However, my contention is that if we do not grow in the virtue of transparency, then we may eventually lose the ability to be honest, not only with others but with ourselves. After all, the same faculty that is capable of honesty with others is at work in being honest with/about ourselves and requires being properly exercised. This lack of transparency, I suspect, is the beginning of self-deception and perhaps even some psychosis. Ironically, by not fostering and nurturing transparency as a public leader, the stage is set for isolation in ministry, which is never healthy! “It is not good for man to be alone.” We are social beings and are designed to need one another; this is no less true of those who occupy the pulpit than of the first man and woman.

Enter, the Apostle Paul. Some of his most candid words in Scripture come when he writes “Who is weak, and I do not feel weak? Who is led into sin, and I do not inwardly burn?” (2 Cor 11:29). Here there is no pretense. Here there is no fraud. This is Paul in the raw and this is God-inspired transparency.

In this context (2 Corinthians 10-13) Paul is forced to defend his apostleship in the face of a triumphalist mindset in the Corinthian church. Some “super Apostles” had stepped in to wow the believers in such a way that Paul’s credentials came under scrutiny. Yet, instead of chronicling his victories and accomplishments, Paul boasts of his weaknesses, failures, and defeats (2 Cor 11:23-28). Those looking for metrics of success had no fodder from the Apostle Paul since all he had to show were his battle scars of ministry (see Gal 6:17).

When Paul asks “Who is weak, and I do not feel weak?” (2 Cor 11:29), the weakness here likely refers to sheer emotional and spiritual (if not also physical) inability to carry out or even pursue a task. In a word, the Apostle is “spent.” He’s “zapped” of everything. He knows what it’s like to have no reserves from which to draw. Just a brief glimpse at his life and one finds a staggering amount of energy poured out and poured into the churches God had given him. Yet, Paul admits he becomes utterly drained and altogether debilitated. This is not only in stark contrast to the “super Apostles” of Paul’s day, but also quite dissimilar to many church leaders and pastors in our day whose persona seems to contain boundless energy and enthusiasm.

Even more revealing, Paul says “Who is led into sin, and I do not inwardly burn?” (2 Cor 11:29b). A few possibilities exist for what Paul meant. 1) Paul’s burning is a response to someone else’s sin; 2) Paul’s burning is a fiery indignation directed at an offender who leads others to sin; 3) Paul’s burning is an admission of his own sin in light of his own weaknesses (2 Cor 11:29a). Regardless of what is meant (option 2 seems best), Paul turns his emotional self inside out with this rhetorical question. There is no doubt where he stands and there are no shadows of duplicity anywhere near the mind and heart of the Apostle. So much so that Paul goes on to publically put himself under an oath before God (2 Cor 11:31)! No feigned humility; no simulation; no deceit. In a spectacular feat of irony, Paul levels his opponents’ triumphalistic attitudes and actions by sheer transparency!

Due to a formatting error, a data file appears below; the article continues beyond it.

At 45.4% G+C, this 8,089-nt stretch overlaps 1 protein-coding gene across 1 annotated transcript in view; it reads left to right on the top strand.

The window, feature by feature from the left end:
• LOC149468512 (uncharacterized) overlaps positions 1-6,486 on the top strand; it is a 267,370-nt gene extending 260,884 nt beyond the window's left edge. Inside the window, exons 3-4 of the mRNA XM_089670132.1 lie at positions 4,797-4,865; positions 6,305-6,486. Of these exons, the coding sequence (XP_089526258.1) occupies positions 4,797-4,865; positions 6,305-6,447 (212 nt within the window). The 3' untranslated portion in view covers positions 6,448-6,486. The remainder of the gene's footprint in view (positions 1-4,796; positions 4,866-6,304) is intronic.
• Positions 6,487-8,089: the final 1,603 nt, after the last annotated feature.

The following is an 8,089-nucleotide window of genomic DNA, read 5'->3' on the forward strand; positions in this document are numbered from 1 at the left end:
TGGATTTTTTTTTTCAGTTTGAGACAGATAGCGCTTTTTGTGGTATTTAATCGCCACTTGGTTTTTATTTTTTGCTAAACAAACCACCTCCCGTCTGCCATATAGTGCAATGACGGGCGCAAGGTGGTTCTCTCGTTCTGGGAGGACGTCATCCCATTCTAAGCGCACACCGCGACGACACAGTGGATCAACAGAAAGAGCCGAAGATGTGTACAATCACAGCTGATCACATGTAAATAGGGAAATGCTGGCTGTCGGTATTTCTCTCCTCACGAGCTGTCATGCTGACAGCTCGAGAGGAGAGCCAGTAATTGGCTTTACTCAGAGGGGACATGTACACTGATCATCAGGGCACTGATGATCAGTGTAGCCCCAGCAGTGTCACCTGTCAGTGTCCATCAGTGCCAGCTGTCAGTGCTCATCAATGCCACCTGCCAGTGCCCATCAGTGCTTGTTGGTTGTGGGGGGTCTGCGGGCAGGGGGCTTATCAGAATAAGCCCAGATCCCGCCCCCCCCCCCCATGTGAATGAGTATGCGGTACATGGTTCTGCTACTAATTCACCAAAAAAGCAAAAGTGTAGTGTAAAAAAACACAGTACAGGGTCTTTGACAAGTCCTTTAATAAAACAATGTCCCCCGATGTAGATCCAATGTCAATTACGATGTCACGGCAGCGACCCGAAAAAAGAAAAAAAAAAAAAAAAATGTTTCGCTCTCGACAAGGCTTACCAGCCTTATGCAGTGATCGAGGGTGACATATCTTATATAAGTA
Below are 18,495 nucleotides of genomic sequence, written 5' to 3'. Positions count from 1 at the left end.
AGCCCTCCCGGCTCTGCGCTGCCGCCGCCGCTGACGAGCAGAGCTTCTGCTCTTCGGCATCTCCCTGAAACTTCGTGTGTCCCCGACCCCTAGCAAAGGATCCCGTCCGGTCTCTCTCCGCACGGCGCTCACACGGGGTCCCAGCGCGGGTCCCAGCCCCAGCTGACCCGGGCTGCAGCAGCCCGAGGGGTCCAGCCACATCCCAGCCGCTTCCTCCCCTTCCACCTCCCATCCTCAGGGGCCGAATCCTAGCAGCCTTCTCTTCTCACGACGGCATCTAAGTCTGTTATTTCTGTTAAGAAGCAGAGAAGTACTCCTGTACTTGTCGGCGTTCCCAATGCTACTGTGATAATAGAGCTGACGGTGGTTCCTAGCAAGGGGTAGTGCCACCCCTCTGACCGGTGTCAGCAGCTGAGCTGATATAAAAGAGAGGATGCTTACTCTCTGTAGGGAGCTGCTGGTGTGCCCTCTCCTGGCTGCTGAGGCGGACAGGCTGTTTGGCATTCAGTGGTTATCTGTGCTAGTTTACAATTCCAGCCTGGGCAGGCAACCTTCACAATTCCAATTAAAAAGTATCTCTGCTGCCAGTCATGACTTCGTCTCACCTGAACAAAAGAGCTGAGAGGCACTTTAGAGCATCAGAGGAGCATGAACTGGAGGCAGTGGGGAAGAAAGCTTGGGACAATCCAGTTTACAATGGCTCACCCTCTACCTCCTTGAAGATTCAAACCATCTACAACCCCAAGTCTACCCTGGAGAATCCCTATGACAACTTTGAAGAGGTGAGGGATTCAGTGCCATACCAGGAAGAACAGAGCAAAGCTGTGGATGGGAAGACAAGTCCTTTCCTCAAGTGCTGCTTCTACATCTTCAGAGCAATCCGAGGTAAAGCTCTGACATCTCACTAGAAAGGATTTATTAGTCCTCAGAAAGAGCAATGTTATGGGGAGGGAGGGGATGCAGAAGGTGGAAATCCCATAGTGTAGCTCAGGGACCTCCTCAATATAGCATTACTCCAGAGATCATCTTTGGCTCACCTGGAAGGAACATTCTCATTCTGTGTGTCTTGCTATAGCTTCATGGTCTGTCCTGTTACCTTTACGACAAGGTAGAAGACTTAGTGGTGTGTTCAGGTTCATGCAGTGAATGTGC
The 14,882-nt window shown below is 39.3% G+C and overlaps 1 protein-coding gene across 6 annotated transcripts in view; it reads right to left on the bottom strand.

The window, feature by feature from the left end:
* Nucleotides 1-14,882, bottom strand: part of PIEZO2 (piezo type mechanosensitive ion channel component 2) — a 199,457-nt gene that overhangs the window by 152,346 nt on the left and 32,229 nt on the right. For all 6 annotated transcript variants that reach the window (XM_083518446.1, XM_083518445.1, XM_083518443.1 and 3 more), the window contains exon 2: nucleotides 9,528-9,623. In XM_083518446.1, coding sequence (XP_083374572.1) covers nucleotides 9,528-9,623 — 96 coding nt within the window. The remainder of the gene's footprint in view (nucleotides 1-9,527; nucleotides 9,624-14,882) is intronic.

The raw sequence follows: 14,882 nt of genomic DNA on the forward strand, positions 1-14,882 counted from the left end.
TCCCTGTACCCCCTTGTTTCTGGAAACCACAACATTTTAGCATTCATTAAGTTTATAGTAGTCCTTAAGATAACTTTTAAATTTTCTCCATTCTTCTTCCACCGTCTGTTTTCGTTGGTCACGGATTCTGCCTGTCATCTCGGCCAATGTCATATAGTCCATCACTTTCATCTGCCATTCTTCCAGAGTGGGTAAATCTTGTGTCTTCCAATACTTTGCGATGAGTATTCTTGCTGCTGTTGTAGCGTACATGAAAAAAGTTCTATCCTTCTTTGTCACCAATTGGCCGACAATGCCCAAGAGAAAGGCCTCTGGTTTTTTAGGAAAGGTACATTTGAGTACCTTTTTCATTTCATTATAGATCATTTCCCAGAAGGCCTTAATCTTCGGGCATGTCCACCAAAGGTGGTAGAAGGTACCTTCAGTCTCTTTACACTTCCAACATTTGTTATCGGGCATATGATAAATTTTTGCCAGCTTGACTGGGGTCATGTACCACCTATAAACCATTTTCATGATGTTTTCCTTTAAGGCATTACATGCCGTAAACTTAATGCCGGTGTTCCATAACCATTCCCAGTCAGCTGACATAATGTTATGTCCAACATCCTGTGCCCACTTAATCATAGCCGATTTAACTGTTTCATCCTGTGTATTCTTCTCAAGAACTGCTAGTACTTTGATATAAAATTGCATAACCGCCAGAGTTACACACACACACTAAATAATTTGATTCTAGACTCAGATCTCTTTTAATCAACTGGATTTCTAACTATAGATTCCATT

What then does this have to do with pastoral ministry? To start with, everything! More specifically, I would argue that not only is transparency vital for a healthy pastoral/leadership team, but it should be intentionally considered when searching for new pastors/leaders. While candidate questions are important, how carefully are candidate answers vetted out in the community where the ministry has occurred? Is there a history of transparency as a practice in ministry candidates? How much transparency is enough or can one be “too transparent” and offer information that is better left private?

In an age where digital personas can displace authentic selves and where charges of plagiarism go viral, transparency is all the more crucial and vital for the Church God has purchased with his own blood. In fact, I would go so far as to say that there is an important correlation between the degree of a responsible transparency in church leadership and the health and spiritual growth of a church. The greater the transparency, the healthier the church. Had my first (and only) pastoral experience been blessed with a biblical measure of transparency, I would like to believe things would’ve turned out differently.

Some resources that may help.
See Chris Braun’s When the Word Leads Your Pastoral Search: Biblical Principles and Practices to Guide Your Search. Though I’ve not yet read this, I’ve appreciated Chris’s other work. Finally, see my “Best Practices for Church Leadership“.

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2 Comments

  1. I remember those sad events. Your reflection is apt.

  2. Thanks for reading and commenting, Doug. When I wrote this, the transparency was important for my healing at the time.